Dr. Christopher F. Barnes is an associate professor in the School of Electrical and Computer Engineering (ECE) at the Georgia Institute of Technology. Dr. Barnes received his Ph.D. degree from Brigham Young University in 1989, after which he joined the Georgia Tech Research Institute (GTRI) as research faculty. He transferred to the School of ECE as an associate professor in 2002, and retains GTRI adjunct status as a principal research engineer. Dr. Barnes has 27 years of experience in basic and applied research and has published approximately 140 papers and holds one patent. He is recognized internationally for his expertise in synthetic aperture radar (SAR) analysis and SAR image formation processing. Dr. Barnes has twenty years of experience teaching SAR at the professional education and graduate student level. He has invented radar imaging image formation processing methods capable of three-dimensional coherently fused SAR imaging in remote sensing applications. This advanced radar signal processing method has applications in sonar, medical imaging and seismology. He has provided subject matter expertise in many research and development oversight activities of ground based and ship based radar signal processing and radar software engineering programs.


High Spatiotemporal Resolution Interferometric Quantitative Phase Microscopy

Quantitative phase microscopy (QPM) is a holographic imaging technique which has found many important applications in biomedical imaging and material metrology. We have recently developed several high spatiotemporal resolution interferometric QPM techniques for high throughput cell imaging and nanometrology. I will first introduce our development of high spatiotemporal resolution synthetic aperture phase microscopy that can image and quantify millisecond-level fluctuations in living cells. I will further show our work on high-speed tomographic phase microscopy (TPM) and its applications on characterization of 3D-printed structures. After that, I will present our recent work on using deep learning to solve 3D inverse scattering problem and achieve single-frame TPM with an unprecedented speed of >10,000 volumes/second on imaging living cells. Finally, I will present our results on pushing the phase sensitivity to picometer level and profiling precision to sub-angstrom level, thus allowing us to probe subtle thickness differences in atomic layer structures.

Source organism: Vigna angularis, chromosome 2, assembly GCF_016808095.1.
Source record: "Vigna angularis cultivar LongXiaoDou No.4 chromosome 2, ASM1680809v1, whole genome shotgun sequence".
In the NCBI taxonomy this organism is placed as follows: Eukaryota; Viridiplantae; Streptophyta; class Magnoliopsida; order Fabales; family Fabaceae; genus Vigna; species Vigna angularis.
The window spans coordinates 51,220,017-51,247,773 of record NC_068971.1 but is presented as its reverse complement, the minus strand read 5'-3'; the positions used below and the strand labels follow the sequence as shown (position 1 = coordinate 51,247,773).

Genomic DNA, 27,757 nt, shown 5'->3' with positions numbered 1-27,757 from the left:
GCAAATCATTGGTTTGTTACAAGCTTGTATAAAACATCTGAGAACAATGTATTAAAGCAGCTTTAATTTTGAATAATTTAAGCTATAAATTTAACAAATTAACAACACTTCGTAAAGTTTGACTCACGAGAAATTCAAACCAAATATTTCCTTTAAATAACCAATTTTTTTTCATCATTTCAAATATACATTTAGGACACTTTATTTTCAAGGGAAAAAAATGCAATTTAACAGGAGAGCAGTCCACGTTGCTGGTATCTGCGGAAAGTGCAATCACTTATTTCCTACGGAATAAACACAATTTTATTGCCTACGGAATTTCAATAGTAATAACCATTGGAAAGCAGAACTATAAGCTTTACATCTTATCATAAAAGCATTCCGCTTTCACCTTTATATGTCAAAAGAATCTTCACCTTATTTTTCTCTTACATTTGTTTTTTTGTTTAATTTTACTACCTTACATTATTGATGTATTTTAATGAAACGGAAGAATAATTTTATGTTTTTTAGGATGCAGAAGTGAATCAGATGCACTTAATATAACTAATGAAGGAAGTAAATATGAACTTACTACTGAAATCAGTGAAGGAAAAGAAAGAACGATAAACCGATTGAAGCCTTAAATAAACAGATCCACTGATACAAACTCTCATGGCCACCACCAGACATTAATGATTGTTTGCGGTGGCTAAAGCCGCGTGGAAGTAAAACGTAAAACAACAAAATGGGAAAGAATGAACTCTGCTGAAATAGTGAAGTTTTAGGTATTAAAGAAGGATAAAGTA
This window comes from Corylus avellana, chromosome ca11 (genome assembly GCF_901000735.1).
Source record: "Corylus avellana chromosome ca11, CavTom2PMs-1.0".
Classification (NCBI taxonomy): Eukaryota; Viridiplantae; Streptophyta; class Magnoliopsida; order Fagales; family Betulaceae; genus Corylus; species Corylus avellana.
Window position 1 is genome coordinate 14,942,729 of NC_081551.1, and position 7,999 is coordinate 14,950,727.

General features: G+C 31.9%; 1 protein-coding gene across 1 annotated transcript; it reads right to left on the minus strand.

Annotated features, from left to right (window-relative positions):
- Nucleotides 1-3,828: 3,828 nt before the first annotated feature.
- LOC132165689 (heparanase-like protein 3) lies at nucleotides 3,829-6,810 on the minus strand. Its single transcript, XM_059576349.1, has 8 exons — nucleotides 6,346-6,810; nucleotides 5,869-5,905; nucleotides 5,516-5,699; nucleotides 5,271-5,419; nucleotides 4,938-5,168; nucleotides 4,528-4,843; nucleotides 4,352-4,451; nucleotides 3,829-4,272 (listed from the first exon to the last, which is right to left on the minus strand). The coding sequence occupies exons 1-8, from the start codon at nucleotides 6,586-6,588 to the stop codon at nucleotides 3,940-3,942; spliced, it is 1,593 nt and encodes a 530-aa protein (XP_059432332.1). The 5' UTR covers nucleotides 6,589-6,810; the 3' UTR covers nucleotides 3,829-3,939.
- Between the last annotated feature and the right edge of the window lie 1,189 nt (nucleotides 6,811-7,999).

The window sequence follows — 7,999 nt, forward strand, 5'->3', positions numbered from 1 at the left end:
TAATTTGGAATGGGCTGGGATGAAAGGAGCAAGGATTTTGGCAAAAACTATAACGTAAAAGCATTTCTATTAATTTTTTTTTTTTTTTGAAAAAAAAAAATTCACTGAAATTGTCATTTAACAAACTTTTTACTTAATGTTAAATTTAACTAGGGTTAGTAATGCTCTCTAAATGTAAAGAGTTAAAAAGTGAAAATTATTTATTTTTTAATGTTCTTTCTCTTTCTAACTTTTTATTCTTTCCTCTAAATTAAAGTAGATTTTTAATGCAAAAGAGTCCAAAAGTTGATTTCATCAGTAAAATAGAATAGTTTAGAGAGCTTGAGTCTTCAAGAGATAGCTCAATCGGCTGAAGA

Dr. Renjie Zhou is an Associate Professor of the Department of Biomedical Engineering and Assistant Dean (research) of Faculty of Engineering at the Chinese University of Hong Kong (CUHK), where he directs the Laser Metrology and Biomedicine Laboratory (LAMB). He received a PhD in Electrical and Computer Engineering from the University of Illinois at Urbana-Champaign in 2014 and undertook postdoctoral training at MIT between 2014-2017. His research interest is in developing optical precision instruments with applications in bioimaging and material metrology. He has published over 100 journal and conference papers and filed over 10 US/China patents with several licensed to industry. He is currently serving on the editorial boards of JOSA A, IEEE Photonics Technology Letters, and International Journal of Extreme Manufacturing. He is a Senior Member of Optica and SPIE.


Automotive Synthetic Aperture Radar; State-of-the-Art and Future Perspective

In recent years, we have seen growing scientific attention toward the Automotive Synthetic Aperture Radar (SAR) concept. This technique allows to synthesize a long aperture by exploiting the vehicle’s motion, thus reaching very high performances in terms of spatial resolution and Signal-to-Noise-Ratio (SNR). Indeed, the achieved performances are comparable to or even greater than those reached using massive Multiple-Input-Multiple-Output (MIMO) imaging arrays that are way more expensive and complex. This talk dives into this technology’s state of the art, its nuances, and all the tips and tricks to make it work in a practical scenario. Several factors must be considered to make this technology work properly: different acquisition geometries must be considered, a fast and robust focusing algorithm must be designed, and a method to refine the vehicle’s trajectory must be engineered to achieve the aforementioned performances.